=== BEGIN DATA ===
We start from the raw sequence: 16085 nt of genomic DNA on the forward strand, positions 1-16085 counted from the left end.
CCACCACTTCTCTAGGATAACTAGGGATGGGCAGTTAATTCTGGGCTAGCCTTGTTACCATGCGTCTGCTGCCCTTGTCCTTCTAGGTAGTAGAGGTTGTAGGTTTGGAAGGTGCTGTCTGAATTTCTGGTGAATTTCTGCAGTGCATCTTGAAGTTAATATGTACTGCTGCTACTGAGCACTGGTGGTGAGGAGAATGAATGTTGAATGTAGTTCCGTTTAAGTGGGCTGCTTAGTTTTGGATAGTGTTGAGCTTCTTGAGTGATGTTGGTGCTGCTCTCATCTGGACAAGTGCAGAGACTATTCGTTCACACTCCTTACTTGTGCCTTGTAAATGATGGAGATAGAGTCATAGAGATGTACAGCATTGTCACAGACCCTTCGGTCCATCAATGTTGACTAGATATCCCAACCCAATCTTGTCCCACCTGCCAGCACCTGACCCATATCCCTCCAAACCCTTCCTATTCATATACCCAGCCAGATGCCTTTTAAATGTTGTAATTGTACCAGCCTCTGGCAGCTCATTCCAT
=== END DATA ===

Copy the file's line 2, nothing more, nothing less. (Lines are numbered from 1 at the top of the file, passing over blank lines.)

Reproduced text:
CCACCACTTCTCTAGGATAACTAGGGATGGGCAGTTAATTCTGGGCTAGCCTTGTTACCATGCGTCTGCTGCCCTTGTCCTTCTAGGTAGTAGAGGTTGTAGGTTTGGAAGGTGCTGTCTGAATTTCTGGTGAATTTCTGCAGTGCATCTTGAAGTTAATATGTACTGCTGCTACTGAGCACTGGTGGTGAGGAGAATGAATGTTGAATGTAGTTCCGTTTAAGTGGGCTGCTTAGTTTTGGATAGTGTTGAGCTTCTTGAGTGATGTTGGTGCTGCTCTCATCTGGACAAGTGCAGAGACTATTCGTTCACACTCCTTACTTGTGCCTTGTAAATGATGGAGATAGAGTCATAGAGATGTACAGCATTGTCACAGACCCTTCGGTCCATCAATGTTGACTAGATATCCCAACCCAATCTTGTCCCACCTGCCAGCACCTGACCCATATCCCTCCAAACCCTTCCTATTCATATACCCAGCCAGATGCCTTTTAAATGTTGTAATTGTACCAGCCTCTGGCAGCTCATTCCAT